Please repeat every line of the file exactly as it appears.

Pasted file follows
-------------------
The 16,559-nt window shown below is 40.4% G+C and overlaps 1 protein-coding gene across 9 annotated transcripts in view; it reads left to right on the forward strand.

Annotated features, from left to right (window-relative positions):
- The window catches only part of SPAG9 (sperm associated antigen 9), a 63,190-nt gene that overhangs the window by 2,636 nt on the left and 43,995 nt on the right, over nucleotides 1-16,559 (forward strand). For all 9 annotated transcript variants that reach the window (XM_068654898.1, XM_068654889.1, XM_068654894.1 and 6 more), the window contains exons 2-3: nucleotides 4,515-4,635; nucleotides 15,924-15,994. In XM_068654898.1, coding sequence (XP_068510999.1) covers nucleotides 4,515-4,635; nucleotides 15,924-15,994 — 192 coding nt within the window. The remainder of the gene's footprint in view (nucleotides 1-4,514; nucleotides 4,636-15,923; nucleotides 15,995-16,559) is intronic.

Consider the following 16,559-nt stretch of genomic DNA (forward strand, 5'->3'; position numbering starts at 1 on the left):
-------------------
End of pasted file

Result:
The 16,559-nt window shown below is 40.4% G+C and overlaps 1 protein-coding gene across 9 annotated transcripts in view; it reads left to right on the forward strand.

Annotated features, from left to right (window-relative positions):
- The window catches only part of SPAG9 (sperm associated antigen 9), a 63,190-nt gene that overhangs the window by 2,636 nt on the left and 43,995 nt on the right, over nucleotides 1-16,559 (forward strand). For all 9 annotated transcript variants that reach the window (XM_068654898.1, XM_068654889.1, XM_068654894.1 and 6 more), the window contains exons 2-3: nucleotides 4,515-4,635; nucleotides 15,924-15,994. In XM_068654898.1, coding sequence (XP_068510999.1) covers nucleotides 4,515-4,635; nucleotides 15,924-15,994 — 192 coding nt within the window. The remainder of the gene's footprint in view (nucleotides 1-4,514; nucleotides 4,636-15,923; nucleotides 15,995-16,559) is intronic.

Consider the following 16,559-nt stretch of genomic DNA (forward strand, 5'->3'; position numbering starts at 1 on the left):